New Victorian rules could fast track things for ‘reputable’ explorers and miners
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The Victorian government is taking a tougher stance on who it lets explore for and mine its valuable resources, but that isn’t necessarily a bad thing for ASX-listed companies.
Resources minister Jaclyn Symes said yesterday that a focus will be placed on explorers and miners that can prove they are “reputable, community-focused and set up appropriately for the duration of projects, including the full rehabilitation of sites around the state”.
“We’re raising the bar to make sure our mining sector employs the most qualified and reputable people to access our state’s mineral resources with a strong focus on supporting the communities they work in,” she said.
According to the Victorian government, new assessment guidelines will make sure a company’s track record, and the records of its directors and executives, are examined when considering licensing decisions.
The new guidelines are designed to provide greater assurance for farmers and communities that public safety, infrastructure and the environment will be protected when explorers and miners work on both private and public land.
Symes said the changes would also benefit the resources sector by providing upfront and consistent information about how mining licence applications were assessed, “making it easier for people with a good track record to apply”.
Industry advocate the Association of Mining and Exploration Companies (AMEC) is on board with the proposed new rules.
“Setting clear and consistent guidelines upfront to assess whether a person is fit and proper to hold a licence helps to protect good operators and build community confidence,” said Les Cox, state manager for AMEC.
MineLife director and senior resources analyst Gavin Wendt told Stockhead the move could improve things, including potentially fast-tracking exploration permits, for reputable companies.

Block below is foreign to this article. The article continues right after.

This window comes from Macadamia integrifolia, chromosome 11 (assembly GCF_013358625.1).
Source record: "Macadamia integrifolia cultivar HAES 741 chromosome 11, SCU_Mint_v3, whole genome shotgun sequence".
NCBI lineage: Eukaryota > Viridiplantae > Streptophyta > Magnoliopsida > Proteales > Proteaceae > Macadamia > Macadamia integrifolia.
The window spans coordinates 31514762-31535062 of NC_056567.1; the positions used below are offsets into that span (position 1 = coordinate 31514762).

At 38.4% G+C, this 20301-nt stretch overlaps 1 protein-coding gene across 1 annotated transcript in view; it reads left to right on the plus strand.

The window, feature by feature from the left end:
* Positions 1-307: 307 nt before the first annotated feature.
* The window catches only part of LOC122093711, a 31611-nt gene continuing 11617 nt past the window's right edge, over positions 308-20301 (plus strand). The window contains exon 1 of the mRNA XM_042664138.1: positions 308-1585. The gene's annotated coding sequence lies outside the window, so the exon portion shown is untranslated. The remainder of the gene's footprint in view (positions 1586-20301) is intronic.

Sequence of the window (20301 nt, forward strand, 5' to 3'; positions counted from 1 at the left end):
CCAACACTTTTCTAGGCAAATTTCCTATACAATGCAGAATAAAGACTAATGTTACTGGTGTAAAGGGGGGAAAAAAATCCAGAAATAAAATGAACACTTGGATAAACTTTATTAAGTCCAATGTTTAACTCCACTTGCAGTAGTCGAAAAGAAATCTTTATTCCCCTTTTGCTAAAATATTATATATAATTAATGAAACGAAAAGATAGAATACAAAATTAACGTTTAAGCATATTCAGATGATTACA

“I think if you’re a reputable company that’s done the right thing in the past then it sounds like you’re not going to have anything to fear by this legislation,” he said.
“In fact, your opportunity to do business is probably going to be enhanced because one of the key things, according to what these guidelines say, is that your prior operating track record will be a major factor in the approvals process.
“So if you’ve got a good track record that’ll help you stand out against perhaps your peers who in the past haven’t done a very good job, that could well accelerate the process of granting for the better, more responsible companies.”
Another benefit of the proposed new rules is it could help make negotiations with landowners a lot easier.
“Sometimes farmers will have had instances in the past where proper care and attention hasn’t been taken by the companies that access their ground,” Wendt said.
“So anything that provides comfort for landowners around stringent criteria, is good for both parties. The companies know where they stand, farmers know where they stand.
“That should remove any potential grey areas in terms of apprehension on the part of farmers.”
The changes are part of the process for assessing potential licensees for the Stavely ground release in western Victoria and the Lockington ground release in northern Victoria later this year.
Victoria’s Labor government promised explorers in late October last year that it would release more land for gold exploration if it retained power.
Melbourne is the headquarters for some of the world’s biggest miners – BHP (ASX:BHP), MMG (ASX:MMG), OceanaGold (ASX:OGC), Newcrest Mining (ASX:NCM), Alumina (ASX:AWC), St Barbara (ASX:SBM) and Orica (ASX:ORI), as well as Rio Tinto’s (ASX:RIO) Asia Pacific regional headquarters.
There are also nearly 30 small cap explorers active in Victoria.
Here’s a list of small cap stocks with projects in Victoria, courtesy of leading ASX data provider MakCorp
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The new Lockington land release is 45km north of the Kirkland Lake Gold’s (ASX:KLA) operating Fosterville mine and 60km northeast of Bendigo.
Meanwhile, Stavely is located in Saint Arnaud, 244km north of Melbourne, and is prospective for gold, copper and other base metals.